Final thoughts on Hebrews 7:1-3
For this Melchizedek, king of Salem, priest of the Most High God, who met Abraham returning from the slaughter of the kings and blessed him, to whom also Abraham gave a tenth part of all, first being translated “king of righteousness,” and then also king of Salem, meaning “king of peace,” without father, without mother, without genealogy, having neither beginning of days nor end of life, but made like the Son of God, remains a priest continually. NKJV
Melchizedek (Gen. 14:18-20) is one of the most mysterious and controversial figures in all of scripture. There are two major views regarding Melchizedek. The first is that Melchizedek was simply a man who was a contemporary of Abraham, who had no record of his genealogy, and who was both a king and a priest, and thus is a type (or picture) of Christ. The second view is that Melchizedek was the pre-incarnate Christ, who appeared to Abraham to bestow His own special blessing on the patriarch who would become the father of the Hebrew nation. Christ sometimes appeared in the Old Testament in visible form, known in theological circles as a Christophany. Some examples of Christophanies from scripture include Christ appearing to Moses in the form of a burning bush (Ex. 3:4-18, compare with Jn. 8:58); Christ appearing as a man with whom Jacob wrestled, who preserved Jacob’s life, blessed him with a new name (Israel), and whom Jacob identified as God Himself (Gen. 32:24-30); Christ appearing to Joshua as the Captain of the Lord’s Army (Jos. 5:13-15); Christ walking in the fiery furnace in human form with Shadrach, Meshach, and Abednego (Dan. 3:23-25); etc. Looking at our text, there seems to three strong lines of evidence that Melchizedek is a Christophany.
First, Melchizedek has the authority of Christ. In verse two, we learn that “Melchizedek” (actually a title rather than a personal name) means “King of Righteousness.” This Old Testament title applies only to Christ (Isa. 32:1, Jer. 23:5-6). Melchizedek is also referred to in verse two as the “King of Salem,” which literally means “King of Peace.” Again, this title is similar to the Old Testament title for Christ, “Prince of Peace.” (Isaiah 9:6). At Christ’s millennial reign, He will certainly reign over the nations of the earth as the “King of Peace” (Zech. 9:10).
Second, Melchizedek, like Christ, is greater than Abraham. In the eyes of the Jews, Abraham was the greatest man who ever lived. When the Jews heard the claims of Jesus, they asked, “Are you greater than our father, Abraham? Who do you make yourself out to be?” Jesus answer to them was, “Before Abraham was, I Am.” (Jn. 8:58). Likewise, the scripture states that Melchizedek is greater than Abraham (Heb. 7:4-7). The superiority of Melchizedek to Abraham is also seen in the fact that Abraham paid tithes to Melchizedek before the implementation of the Levitical priesthood (v.2). Biblically, titles are paid not to men, but to the Lord (Mal. 3:8, Gen. 28:22, Lev. 27:30). Why was Abraham, the Patriarch of Israel, paying tithes to Melchizedek? It is because Melchizedek was Christ Himself in human form.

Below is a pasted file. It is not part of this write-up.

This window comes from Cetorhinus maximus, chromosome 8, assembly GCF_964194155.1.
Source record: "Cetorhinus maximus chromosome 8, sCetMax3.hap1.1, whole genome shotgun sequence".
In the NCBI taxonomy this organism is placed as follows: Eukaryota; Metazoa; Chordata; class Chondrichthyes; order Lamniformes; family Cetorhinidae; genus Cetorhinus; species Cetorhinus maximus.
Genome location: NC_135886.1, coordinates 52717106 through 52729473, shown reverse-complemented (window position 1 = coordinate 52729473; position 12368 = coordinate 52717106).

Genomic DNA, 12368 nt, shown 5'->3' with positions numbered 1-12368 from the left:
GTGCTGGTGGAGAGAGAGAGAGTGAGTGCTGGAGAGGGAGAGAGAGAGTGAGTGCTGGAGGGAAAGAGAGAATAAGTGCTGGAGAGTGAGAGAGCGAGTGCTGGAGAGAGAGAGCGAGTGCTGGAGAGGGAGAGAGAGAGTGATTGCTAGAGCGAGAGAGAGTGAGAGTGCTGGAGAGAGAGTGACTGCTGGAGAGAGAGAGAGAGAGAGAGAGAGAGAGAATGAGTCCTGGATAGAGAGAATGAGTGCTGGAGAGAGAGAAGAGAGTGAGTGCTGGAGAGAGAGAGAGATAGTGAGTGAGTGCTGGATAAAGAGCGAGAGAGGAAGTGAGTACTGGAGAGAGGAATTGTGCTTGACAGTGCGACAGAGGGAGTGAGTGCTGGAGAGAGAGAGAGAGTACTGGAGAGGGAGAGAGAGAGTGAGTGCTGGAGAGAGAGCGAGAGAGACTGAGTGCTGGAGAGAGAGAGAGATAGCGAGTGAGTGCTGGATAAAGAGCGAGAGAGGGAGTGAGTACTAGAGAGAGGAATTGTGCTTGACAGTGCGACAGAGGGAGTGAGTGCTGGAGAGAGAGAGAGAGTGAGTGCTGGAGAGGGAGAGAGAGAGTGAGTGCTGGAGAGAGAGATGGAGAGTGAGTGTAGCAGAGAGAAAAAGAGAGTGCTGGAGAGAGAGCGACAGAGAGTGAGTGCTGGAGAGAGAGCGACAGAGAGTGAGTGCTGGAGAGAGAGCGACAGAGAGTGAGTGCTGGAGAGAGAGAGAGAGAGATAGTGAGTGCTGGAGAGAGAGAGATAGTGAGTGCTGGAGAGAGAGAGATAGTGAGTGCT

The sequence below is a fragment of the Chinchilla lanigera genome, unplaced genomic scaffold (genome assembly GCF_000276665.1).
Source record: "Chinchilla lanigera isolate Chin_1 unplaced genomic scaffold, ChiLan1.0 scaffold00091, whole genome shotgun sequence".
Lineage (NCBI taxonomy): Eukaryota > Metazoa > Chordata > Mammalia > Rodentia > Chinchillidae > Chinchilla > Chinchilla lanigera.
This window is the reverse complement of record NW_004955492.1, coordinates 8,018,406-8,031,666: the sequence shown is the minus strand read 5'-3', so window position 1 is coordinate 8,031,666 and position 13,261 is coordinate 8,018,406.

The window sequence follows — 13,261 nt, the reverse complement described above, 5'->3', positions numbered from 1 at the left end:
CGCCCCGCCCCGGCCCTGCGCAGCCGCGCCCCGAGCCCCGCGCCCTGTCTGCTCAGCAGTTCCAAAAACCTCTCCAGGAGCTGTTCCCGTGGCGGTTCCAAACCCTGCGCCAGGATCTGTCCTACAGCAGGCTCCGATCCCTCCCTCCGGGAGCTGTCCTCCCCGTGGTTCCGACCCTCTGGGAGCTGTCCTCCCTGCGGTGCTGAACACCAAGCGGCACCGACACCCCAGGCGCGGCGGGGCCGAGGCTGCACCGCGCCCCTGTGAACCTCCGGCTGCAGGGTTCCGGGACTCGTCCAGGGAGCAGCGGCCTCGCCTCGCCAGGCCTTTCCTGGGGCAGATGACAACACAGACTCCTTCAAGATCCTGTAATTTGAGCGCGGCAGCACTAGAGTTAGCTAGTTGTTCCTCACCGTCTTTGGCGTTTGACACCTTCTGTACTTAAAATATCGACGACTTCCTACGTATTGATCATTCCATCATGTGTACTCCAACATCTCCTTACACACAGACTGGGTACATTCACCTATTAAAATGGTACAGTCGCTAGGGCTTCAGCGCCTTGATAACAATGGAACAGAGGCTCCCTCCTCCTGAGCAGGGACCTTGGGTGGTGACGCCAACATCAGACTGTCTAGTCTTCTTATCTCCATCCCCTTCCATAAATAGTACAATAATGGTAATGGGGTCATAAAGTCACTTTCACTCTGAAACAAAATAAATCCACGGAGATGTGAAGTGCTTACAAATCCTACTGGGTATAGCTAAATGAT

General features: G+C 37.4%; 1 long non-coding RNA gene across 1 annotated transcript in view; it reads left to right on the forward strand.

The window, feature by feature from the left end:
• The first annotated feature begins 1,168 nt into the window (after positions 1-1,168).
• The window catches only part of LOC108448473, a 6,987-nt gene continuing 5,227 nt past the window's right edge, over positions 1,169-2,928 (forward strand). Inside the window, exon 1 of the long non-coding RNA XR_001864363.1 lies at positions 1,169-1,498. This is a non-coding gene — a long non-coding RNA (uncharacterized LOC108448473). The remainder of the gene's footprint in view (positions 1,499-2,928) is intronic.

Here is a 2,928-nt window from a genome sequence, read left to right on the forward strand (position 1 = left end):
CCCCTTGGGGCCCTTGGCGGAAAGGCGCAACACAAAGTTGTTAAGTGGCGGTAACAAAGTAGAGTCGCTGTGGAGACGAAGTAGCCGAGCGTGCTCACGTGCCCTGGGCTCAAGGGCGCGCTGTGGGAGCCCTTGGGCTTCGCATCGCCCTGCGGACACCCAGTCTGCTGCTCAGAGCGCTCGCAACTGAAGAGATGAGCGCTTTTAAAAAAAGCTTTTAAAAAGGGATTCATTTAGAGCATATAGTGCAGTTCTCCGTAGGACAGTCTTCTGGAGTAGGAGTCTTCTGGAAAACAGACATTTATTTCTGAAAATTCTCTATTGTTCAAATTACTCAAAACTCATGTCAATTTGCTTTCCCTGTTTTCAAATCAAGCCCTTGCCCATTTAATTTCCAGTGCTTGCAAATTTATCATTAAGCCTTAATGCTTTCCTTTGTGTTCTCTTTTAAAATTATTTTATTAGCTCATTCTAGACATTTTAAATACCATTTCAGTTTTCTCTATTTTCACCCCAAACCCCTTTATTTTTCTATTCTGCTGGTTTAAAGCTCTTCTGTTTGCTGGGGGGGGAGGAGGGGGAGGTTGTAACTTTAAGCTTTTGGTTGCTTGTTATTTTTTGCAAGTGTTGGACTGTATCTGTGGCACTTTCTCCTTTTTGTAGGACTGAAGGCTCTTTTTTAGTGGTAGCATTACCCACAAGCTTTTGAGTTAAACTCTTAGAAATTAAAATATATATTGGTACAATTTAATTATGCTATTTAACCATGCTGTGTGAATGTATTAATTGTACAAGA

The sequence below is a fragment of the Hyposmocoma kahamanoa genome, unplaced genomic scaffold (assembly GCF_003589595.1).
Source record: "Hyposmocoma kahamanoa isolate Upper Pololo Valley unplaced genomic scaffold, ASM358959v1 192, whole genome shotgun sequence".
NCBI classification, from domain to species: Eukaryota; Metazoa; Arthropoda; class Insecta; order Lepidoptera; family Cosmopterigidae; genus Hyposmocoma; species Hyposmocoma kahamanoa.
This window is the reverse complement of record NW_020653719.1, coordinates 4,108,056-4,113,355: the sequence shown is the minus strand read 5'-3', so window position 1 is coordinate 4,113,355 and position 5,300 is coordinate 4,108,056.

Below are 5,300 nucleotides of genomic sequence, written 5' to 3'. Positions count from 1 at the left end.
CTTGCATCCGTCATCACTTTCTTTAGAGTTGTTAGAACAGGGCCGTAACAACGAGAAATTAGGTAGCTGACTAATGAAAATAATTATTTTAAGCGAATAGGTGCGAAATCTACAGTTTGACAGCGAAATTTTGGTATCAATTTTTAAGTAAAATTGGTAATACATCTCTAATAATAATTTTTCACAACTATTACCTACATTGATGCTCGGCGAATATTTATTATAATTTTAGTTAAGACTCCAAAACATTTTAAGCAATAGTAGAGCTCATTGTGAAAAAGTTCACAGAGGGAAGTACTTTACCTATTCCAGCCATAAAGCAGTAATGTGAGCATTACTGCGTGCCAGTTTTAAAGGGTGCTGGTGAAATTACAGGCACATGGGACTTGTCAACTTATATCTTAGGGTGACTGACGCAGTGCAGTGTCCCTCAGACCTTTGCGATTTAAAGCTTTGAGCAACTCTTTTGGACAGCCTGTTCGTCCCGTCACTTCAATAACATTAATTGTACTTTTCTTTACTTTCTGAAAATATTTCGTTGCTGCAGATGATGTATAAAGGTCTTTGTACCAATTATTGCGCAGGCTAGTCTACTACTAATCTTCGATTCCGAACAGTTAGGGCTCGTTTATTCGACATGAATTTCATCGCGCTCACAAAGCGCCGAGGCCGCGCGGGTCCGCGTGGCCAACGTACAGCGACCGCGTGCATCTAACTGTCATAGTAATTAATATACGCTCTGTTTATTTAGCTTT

Third, Melchizedek is eternal like Christ (v.3). There are four declarations in Hebrews, chapter seven, regarding the eternality of Melchizedek. Verse three declares that Melchizedek had no parents. Those who hold that He is merely a type of Christ say that this verse just means that there is no record of His genealogy. However, applying the “golden rule of interpretation” which requires that any passage be taken “literally” as “plainly stated” unless there is good contextual reason to do so otherwise, then this passage goes far beyond just saying that there is no record of Melchizedek’s genealogy. Verse three explicitly states that Melchizedek had no beginning or end. Not only does this rule out Him being a man, it also rules out Him being a angel (Psa. 148:2, 5). Melchizek is declared to be like the Son of God (compare with Dan. 3:25, Rev. 1:12-13, 18), an eternal priest (Heb. 7:15-16), who is still alive (Heb. 7:8).
Who is Melchizedek? The Biblical evidence points to Him as the pre-incarnate Christ. This same priest who blessed Abraham as the father of the Hebrew nation is the great, eternal High Priest who is able to bless us with salvation because He lives forever to make intercession for us (Heb. 7:25). Have you repented of your sins and trusted the Lord Jesus Christ as your personal Savior and eternal High Priest?